Being the second largest obelisk in entire Egypt, the obelisk is carved out of a single piece of pink granite. Measuring in at 28.58 m high and weighing a spectacular 343 tons, this obelisk is at the Temple of Amon in Karnak and was erected in 1457 BC.
Construction of such a magnificent structure in size and weight is carrying two possible theories.
One would entail that the piece of granite was blown with dole rite balls which varied in size and weighed approximately 6 kilograms each.
Wearing around a pathway around the block until a person could fit in who would then blast the block further until it was entirely separated and only had to be released at the bottom.
This was done by blasting a tunnel on both sides of the block with dole rite balls until only the last part had to be lifted with a lever.
Another theory supported by Egyptologists is that the wedges of sycamore trees were used to be inserted into cracks in the granite and when the wood was wet and then exposed to the sun, it would expand and crack the granite loose.
Transport of the block took 7 months, which is an ancient wonder in itself due to the way that it was transported.
The block was pulled over wooden sleds by rope, with Nile mud as a lubricant to reduce friction.
Regarding water transportation on the Nile, we are only left with theories and the most popular is that they had to use probably more than one boat even though some do consider only one craft to transport the entire block.
With a lot of theories, but really no certain factual information, it is believed that they used a pulley system to lift the block in order to be erected.
After which the four sides of the obelisk was sculpted and polished with different sizes and sorts of stones.
As mentioned before, Senenmut has overseen Hatshepsut’s building projects. As her confidant and also believed lover, he plays an important role in her life.
Counting around statues of Senenmut is clearly indicating Hatshepsut’s favor over him. With all the statues adorned in costly stones which was normally only restricted to statues of the king himself.
Not a lot of information is available on the affair between Hatshepsut and Senenmut, but we do know that he entered her life while her husband was still alive.
As tutor to her only child, Neferure.
Yet some of these statues depict Hatshepsut sitting in his lap. He was given positions of high importance and wealth.
It is also recorded that he did refer to himself as “a dignitary beloved of his lord…he ennobled me in front of the Two Lands and made me the chief spokesman of his estate and judge in the entire land.”
Having his name carved into the Hatshepsut’s mortuary temple and their faces facing each other carved out in granite may be an indication of the fact that he wants to be close to his loved one even after death. We do know that Hatshepsut never remarried and Senenmut never took a wife.
Death and burial
It is believed that even long before her husband died, Hatshepsut started to prepare her own grave site. When she died after 20 years of reign, probably being in her mid-forties, she was buried at The Valley of Kings.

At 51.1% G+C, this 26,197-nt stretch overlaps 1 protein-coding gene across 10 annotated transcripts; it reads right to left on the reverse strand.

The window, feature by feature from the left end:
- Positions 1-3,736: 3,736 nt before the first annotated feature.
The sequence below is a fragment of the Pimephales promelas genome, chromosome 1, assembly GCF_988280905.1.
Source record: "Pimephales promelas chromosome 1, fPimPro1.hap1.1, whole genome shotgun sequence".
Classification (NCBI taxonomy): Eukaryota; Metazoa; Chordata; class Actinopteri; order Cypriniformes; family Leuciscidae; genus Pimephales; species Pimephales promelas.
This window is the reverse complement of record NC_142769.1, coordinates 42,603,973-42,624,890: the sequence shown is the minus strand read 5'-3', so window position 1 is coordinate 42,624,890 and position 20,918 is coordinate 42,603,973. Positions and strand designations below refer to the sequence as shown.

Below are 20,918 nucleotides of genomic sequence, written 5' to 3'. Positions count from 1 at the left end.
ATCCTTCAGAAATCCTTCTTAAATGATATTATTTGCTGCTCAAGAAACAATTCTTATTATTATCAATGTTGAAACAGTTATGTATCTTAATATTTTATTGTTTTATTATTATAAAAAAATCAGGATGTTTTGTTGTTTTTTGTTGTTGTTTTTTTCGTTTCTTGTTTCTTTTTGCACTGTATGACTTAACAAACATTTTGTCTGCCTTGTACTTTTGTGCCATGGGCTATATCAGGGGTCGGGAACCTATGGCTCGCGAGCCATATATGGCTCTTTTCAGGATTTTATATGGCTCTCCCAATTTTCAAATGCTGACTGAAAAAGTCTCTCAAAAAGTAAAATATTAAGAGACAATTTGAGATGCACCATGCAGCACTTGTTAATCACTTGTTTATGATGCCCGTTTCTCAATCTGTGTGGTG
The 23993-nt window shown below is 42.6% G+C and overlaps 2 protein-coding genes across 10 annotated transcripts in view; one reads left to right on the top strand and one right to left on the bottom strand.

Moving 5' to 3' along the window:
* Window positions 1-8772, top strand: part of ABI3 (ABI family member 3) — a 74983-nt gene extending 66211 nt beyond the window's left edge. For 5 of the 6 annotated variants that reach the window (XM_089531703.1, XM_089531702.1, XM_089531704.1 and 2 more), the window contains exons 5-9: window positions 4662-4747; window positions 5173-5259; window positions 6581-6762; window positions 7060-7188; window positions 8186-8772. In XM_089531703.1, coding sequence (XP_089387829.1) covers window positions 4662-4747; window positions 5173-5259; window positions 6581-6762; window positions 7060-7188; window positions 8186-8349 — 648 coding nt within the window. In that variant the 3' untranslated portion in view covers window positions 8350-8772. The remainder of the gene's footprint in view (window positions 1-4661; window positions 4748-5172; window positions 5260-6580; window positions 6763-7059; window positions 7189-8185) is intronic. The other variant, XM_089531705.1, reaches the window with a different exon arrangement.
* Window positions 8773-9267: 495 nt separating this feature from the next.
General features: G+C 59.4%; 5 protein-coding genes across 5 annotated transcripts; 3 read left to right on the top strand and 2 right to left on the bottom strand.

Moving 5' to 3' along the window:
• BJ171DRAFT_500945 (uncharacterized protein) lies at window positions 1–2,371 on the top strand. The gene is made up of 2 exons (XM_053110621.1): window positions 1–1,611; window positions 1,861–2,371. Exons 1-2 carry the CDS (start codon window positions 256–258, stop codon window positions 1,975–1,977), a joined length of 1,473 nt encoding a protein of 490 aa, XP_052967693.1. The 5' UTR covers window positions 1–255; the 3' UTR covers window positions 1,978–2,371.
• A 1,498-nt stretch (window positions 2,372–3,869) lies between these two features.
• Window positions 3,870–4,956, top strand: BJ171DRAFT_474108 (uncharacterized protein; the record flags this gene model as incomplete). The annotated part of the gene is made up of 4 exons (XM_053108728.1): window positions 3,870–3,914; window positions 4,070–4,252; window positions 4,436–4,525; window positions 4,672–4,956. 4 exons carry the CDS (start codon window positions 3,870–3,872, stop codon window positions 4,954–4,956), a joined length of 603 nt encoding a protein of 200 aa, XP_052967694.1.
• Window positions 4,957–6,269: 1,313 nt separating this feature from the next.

To further emphasize her reign, she was buried with her father’s sarcophagus in her tomb to symbolic of them together in death.
Her successor, stepson Thutmose III, reigned for 30 years after her death and resembled his stepmother’s rule as a great builder and he was an excellent warrior too.
Thutmose III decided to extend all efforts to erasing his stepmother’s rule over Egypt from the history books by removing her statute from all temples and statutes that she erected.
We can only assume it is to hide the fact that the dynasty was once ruled by a female.
Due to this, very little was known about Hatshepsut, until around 1822 when hieroglyphics could for the first time decipher the hieroglyphs on the walls in Deir el-Bahri.
Her cause of death could only be theorized as may be connected to the fact that it occurred shortly after her stepson, Thutmose III returned from a military campaign.
Until her mummy was discovered in 2007 when it became clear that she was in poor health with signs of arthritis, dental cavities and root inflammation, diabetes, and bone cancer.
The source of cancer was unclear but it is presumed that it could have been soft-tissue cancer.
The cause of this cancer was revealed in 2011 by German researchers who identified a carcinogenic substance in a vial which belonged to Hatshepsut and most probably contained a beauty product.
A woman nearly erased from the history books regardless of all her achievements, could have her legacy restored through the positive identification of her mummy.
This was done through a missing tooth. The confirmation that the mummy indeed belonged to Hatshepsut, was done after a box belonging to Hatshepsut was found and it contained a liver and a loose tooth. This tooth was an exact match for the mummy who was missing a tooth.
Now being able to identify the ancient queen of Egypt, a lot of new information could be revealed about her health, life and indeed her death.
Her mummy was placed on display at the Egyptian Museum in Cairo.
Thutmose III became pharaoh after his stepmother’s death. Being an avid author, historian, botanist, and architect as well as a well-known general and acclaimed author, he was most probably not brooding for 20 years against his stepmother, wanting her dead.
Hence the argument that when the decision was made to remove her statutes and name from temples and building, some even being smashed, it was purely for self-promotion as a new pharaoh.
It could also have been seen as a cost-saving exercise of replacing her name on some of this grandiose structure, rather than building new ones.
Uncertainty exists regarding some places where her identity was not erased and the question remains whether he passed away before all the work was done, or maybe it was never his intent to completely remove her from the Egyptian history.
Either way, the bearded queen of Egypt has re-appeared after her mummy was given a voice.